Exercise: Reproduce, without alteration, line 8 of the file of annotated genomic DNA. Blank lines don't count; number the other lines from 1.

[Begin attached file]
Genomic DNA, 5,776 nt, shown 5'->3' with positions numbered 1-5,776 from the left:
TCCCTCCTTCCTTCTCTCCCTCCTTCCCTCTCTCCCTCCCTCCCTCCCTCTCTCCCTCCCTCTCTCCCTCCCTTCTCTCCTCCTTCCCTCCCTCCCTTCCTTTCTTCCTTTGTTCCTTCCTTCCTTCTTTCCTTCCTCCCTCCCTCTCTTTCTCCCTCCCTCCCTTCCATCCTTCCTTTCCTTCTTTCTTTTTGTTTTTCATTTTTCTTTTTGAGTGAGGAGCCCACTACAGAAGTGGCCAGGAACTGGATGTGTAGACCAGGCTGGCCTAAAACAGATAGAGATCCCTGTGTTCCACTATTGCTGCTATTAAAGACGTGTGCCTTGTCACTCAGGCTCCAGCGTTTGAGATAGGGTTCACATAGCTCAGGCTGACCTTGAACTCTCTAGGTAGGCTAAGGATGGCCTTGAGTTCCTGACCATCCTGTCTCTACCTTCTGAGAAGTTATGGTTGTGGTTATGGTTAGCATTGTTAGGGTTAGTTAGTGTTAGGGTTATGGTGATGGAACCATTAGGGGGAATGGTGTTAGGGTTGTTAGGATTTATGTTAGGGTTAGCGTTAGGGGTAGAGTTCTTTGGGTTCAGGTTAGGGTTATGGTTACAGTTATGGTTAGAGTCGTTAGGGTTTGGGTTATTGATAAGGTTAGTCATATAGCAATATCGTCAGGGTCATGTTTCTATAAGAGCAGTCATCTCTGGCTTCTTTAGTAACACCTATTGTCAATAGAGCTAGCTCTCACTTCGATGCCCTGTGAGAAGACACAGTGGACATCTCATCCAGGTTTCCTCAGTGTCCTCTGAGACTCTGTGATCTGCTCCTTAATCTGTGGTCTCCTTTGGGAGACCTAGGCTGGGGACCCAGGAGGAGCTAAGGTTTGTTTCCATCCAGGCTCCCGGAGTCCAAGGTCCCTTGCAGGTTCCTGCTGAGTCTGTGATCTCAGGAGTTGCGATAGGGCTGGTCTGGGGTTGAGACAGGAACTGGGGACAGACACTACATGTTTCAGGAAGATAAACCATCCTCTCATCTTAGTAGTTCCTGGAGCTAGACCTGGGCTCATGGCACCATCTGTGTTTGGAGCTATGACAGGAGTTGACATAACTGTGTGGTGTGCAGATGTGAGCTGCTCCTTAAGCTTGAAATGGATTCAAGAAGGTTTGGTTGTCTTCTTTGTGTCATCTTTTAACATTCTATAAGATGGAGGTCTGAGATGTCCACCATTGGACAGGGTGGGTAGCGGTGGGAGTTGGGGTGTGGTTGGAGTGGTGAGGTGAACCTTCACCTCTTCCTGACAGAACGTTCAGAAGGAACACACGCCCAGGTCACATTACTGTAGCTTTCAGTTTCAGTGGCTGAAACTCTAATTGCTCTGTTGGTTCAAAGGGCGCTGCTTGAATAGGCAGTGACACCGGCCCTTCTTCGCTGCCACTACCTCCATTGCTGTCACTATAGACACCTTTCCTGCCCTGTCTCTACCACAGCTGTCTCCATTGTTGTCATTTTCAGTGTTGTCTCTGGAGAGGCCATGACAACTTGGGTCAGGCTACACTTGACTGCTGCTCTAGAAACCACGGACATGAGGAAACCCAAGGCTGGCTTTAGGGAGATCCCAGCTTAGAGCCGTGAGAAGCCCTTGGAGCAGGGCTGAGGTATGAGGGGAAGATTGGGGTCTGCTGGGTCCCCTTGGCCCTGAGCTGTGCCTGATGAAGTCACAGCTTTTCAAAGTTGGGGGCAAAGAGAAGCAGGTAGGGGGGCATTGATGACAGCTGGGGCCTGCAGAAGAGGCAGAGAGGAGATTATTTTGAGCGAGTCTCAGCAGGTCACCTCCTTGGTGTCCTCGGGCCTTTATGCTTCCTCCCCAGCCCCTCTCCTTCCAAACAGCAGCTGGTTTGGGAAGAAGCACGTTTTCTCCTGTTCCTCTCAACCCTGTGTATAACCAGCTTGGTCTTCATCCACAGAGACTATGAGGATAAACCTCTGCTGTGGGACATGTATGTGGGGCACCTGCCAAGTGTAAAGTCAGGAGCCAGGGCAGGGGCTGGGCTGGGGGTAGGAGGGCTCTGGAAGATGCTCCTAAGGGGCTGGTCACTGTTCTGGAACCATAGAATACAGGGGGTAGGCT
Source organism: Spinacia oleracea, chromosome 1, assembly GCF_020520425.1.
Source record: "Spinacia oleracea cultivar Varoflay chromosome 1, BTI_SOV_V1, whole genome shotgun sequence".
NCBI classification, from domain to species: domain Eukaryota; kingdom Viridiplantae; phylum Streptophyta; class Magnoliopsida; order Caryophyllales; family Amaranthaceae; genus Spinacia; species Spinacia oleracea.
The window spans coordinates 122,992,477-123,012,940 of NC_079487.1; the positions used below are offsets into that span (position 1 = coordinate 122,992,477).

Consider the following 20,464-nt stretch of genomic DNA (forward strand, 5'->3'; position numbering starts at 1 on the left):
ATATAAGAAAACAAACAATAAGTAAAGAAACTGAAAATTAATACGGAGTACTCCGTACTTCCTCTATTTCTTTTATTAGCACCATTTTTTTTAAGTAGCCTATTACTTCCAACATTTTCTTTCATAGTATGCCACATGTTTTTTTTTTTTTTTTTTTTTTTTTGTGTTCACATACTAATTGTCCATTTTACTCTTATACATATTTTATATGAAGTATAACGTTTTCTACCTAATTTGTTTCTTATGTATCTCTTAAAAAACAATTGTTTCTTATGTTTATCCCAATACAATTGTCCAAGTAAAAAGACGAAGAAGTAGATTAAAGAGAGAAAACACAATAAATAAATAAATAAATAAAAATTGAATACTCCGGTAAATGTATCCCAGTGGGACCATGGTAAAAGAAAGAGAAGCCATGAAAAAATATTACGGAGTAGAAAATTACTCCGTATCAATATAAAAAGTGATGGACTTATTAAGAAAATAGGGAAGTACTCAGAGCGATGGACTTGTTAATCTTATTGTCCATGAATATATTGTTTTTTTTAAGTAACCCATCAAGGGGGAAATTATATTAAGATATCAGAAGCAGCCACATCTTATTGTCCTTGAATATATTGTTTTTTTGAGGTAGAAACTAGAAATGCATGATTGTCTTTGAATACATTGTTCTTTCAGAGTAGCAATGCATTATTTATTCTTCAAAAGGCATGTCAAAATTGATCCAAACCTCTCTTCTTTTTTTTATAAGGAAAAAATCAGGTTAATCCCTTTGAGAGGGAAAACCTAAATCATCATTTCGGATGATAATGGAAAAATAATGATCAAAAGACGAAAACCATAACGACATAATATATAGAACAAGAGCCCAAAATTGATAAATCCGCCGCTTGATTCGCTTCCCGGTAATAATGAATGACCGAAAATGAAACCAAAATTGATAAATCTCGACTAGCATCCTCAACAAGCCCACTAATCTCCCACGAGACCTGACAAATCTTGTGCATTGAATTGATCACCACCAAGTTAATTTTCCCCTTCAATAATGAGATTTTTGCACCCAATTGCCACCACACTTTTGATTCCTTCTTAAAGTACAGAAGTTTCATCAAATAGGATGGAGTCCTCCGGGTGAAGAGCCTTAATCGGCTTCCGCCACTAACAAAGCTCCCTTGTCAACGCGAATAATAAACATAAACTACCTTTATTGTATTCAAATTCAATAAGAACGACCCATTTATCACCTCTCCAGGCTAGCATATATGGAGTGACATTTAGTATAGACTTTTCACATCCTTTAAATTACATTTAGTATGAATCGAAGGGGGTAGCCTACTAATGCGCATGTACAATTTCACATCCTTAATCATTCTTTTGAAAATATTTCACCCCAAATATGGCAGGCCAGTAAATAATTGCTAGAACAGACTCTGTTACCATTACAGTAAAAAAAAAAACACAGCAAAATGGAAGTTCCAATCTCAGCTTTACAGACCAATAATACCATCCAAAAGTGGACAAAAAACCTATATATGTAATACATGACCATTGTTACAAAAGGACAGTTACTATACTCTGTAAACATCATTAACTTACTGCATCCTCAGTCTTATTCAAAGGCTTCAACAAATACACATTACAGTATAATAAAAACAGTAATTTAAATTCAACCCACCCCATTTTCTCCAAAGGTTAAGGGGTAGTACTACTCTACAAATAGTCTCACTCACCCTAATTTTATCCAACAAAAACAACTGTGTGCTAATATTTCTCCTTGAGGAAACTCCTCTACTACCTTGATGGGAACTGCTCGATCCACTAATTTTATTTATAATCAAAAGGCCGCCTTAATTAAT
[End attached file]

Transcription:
ATATAAGAAAACAAACAATAAGTAAAGAAACTGAAAATTAATACGGAGTACTCCGTACTTCCTCTATTTCTTTTATTAGCACCATTTTTTTTAAGTAGCCTATTACTTCCAACATTTTCTTTCATAGTATGCCACATGTTTTTTTTTTTTTTTTTTTTTTTTTGTGTTCACATACTAATTGTCCATTTTACTCTTATACATATTTTATATGAAGTATAACGTTTTCTACCTAATTTGTTTCTTATGTATCTCTTAAAAAACAATTGTTTCTTATGTTTATCCCAATACAATTGTCCAAGTAAAAAGACGAAGAAGTAGATTAAAGAGAGAAAACACAATAAATAAATAAATAAATAAAAATTGAATACTCCGGTAAATGTATCCCAGTGGGACCATGGTAAAAGAAAGAGAAGCCATGAAAAAATATTACGGAGTAGAAAATTACTCCGTATCAATATAAAAAGTGATGGACTTATTAAGAAAATAGGGAAGTACTCAGAGCGATGGACTTGTTAATCTTATTGTCCATGAATATATTGTTTTTTTTAAGTAACCCATCAAGGGGGAAATTATATTAAGATATCAGAAGCAGCCACATCTTATTGTCCTTGAATATATTGTTTTTTTGAGGTAGAAACTAGAAATGCATGATTGTCTTTGAATACATTGTTCTTTCAGAGTAGCAATGCATTATTTATTCTTCAAAAGGCATGTCAAAATTGATCCAAACCTCTCTTCTTTTTTTTATAAGGAAAAAATCAGGTTAATCCCTTTGAGAGGGAAAACCTAAATCATCATTTCGGATGATAATGGAAAAATAATGATCAAAAGACGAAAACCATAACGACATAATATATAGAACAAGAGCCCAAAATTGATAAATCCGCCGCTTGATTCGCTTCCCGGTAATAATGAATGACCGAAAATGAAACCAAAATTGATAAATCTCGACTAGCATCCTCAACAAGCCCACTAATCTCCCACGAGACCTGACAAATCTTGTGCATTGAATTGATCACCACCAAGTTAATTTTCCCCTTCAATAATGAGATTTTTGCACCCAATTGCCACCACACTTTTGATTCCTTCTTAAAGTACAGAAGTTTCATCAAATAGGATGGAGTCCTCCGGGTGAAGAGCCTTAATCGGCTTCCGCCACTAACAAAGCTCCCTTGTCAACGCGAATAATAAACATAAACTACCTTTATTGTATTCAAATTCAATAAGAACGACCCATTTATCACCTCTCCAGGCTAGCATATATGGAGTGACATTTAGTATAGACTTTTCACATCCTTTAAATTACATTTAGTATGAATCGAAGGGGGTAGCCTACTAATGCGCATGTACAATTTCACATCCTTAATCATTCTTTTGAAAATATTTCACCCCAAATATGGCAGGCCAGTAAATAATTGCTAGAACAGACTCTGTTACCATTACAGTAAAAAAAAAAACACAGCAAAATGGAAGTTCCAATCTCAGCTTTACAGACCAATAATACCATCCAAAAGTGGACAAAAAACCTATATATGTAATACATGACCATTGTTACAAAAGGACAGTTACTATACTCTGTAAACATCATTAACTTACTGCATCCTCAGTCTTATTCAAAGGCTTCAACAAATACACATTACAGTATAATAAAAACAGTAATTTAAATTCAACCCACCCCATTTTCTCCAAAGGTTAAGGGGTAGTACTACTCTACAAATAGTCTCACTCACCCTAATTTTATCCAACAAAAACAACTGTGTGCTAATATTTCTCCTTGAGGAAACTCCTCTACTACCTTGATGGGAACTGCTCGATCCACTAATTTTATTTATAATCAAAAGGCCGCCTTAATTAAT